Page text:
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Reimagining Fitness Studios After COVID-19


As stay-at-home restrictions continue to relax around the world, gym owners face the challenge of reopening while minimizing health risks to clients and staff. This is not a return to business as usual. The new normal at fitness facilities will require smaller classes, less equipment and enhanced cleaning procedures.


The first step in rebooting a fitness business is to reimagine what a class looks like. In the past, high-intensity interval training (HIIT) classes might have included 40 clients transitioning between 10 stations and sharing equipment. That type of programming will not be viable for the foreseeable future. Instead, focus on delivering a dynamic workout that offers each client their own equipment and a dedicated, socially-distanced space for the duration of the class.

Reimagining also extends to check-in, pre and post-class socializing, and cleaning. Prior to reopening, gym owners should walk through the entire process to anticipate and minimize points of contact, whether that involves hiring a staffer to handle check-in, adding touchless water stations, or increasing cleaning frequency.


Clients should see a difference in the gym setup when they return. Those visual cues can subconsciously reinforce a gym’s social-distancing strategy. In studios with rooms dedicated to equipment like bikes or suspension trainers, that will mean removing or disabling some of the equipment to create a six-foot radius of space around each client.

A new floor plan could require some creative problem solving. For example, a cycling studio owner might not have storage capacity to remove 20 bikes from the floor. An alternative could be flipping the temporarily decommissioned bikes upside down, or adding tape between the handlebars and seat.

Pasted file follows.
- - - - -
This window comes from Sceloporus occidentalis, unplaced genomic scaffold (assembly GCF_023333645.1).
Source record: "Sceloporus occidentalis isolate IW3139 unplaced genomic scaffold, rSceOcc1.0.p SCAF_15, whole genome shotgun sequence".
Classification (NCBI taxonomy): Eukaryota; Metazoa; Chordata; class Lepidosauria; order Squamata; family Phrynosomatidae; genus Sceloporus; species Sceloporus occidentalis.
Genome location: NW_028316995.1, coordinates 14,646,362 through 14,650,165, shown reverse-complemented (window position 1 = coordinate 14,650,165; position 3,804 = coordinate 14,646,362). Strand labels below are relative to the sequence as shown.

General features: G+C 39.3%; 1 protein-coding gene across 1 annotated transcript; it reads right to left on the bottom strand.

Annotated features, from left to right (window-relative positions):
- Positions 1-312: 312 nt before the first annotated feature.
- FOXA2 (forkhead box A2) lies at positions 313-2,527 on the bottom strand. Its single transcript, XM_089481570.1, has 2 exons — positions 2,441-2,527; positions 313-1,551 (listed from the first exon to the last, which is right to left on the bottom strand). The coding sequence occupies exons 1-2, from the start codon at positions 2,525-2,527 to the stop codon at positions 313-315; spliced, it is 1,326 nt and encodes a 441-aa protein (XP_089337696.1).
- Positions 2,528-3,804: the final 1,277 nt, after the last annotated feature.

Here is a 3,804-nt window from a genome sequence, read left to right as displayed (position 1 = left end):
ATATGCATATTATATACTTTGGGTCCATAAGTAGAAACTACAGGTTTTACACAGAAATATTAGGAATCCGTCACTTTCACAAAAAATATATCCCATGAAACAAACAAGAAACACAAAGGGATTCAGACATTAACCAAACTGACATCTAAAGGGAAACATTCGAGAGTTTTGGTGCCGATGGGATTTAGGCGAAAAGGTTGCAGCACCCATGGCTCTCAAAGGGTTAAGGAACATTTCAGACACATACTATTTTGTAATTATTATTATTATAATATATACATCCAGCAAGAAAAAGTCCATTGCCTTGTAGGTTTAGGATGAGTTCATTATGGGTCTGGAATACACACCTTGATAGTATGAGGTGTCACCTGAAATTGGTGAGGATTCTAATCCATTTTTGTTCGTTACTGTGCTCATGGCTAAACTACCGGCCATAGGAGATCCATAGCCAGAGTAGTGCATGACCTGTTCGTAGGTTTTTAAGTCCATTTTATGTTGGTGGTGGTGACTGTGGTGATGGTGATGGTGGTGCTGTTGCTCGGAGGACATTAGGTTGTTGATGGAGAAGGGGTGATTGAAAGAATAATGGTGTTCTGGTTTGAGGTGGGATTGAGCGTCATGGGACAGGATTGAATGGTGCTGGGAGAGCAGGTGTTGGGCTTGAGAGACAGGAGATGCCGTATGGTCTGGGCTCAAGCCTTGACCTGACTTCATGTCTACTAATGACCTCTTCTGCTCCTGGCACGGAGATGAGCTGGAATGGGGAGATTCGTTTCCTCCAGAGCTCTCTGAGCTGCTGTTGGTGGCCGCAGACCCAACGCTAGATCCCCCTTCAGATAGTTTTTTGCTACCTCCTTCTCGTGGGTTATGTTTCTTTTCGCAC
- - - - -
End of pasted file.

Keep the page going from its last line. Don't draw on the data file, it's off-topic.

For open-space classes like aerobics, strength conditioning, HIIT or bootcamp, consider marking and numbering socially-distanced zones with tape, and directing clients to their assigned zone. For gyms taking this approach, the client should have all the equipment they need in their zone at the start of class to prevent unnecessary travel and contact in the room.


Downsizing is critical to reopening safely. That means fewer clients per class, fewer classes per day (plus longer cleaning breaks between classes) and less equipment in each class. Think about programming that facilitates those objectives.

For example, even if a studio has enough equipment to give each client their own kettlebells, dumbbells, bands and medicine balls for a class, properly cleaning that much equipment after class takes a lot of time. Programming with just one or two pieces of equipment per client will enable a more efficient post-class cleaning process.

Gym owners are anxious to reopen and clients are excited to return, but everyone must adapt to keep studios safer. Creating and communicating new policies around class sizes, spacing and equipment will make the process smoother for everyone involved. Lean on partners in the industry for support and guidance — no one is doing this alone. Vendor partners are having conversations with industry professionals every day, and are ready and willing to share their learnings with you.

Contact TRX to learn more about designing your gym or studio by emailing sales@trxtraining.com or visiting their website.


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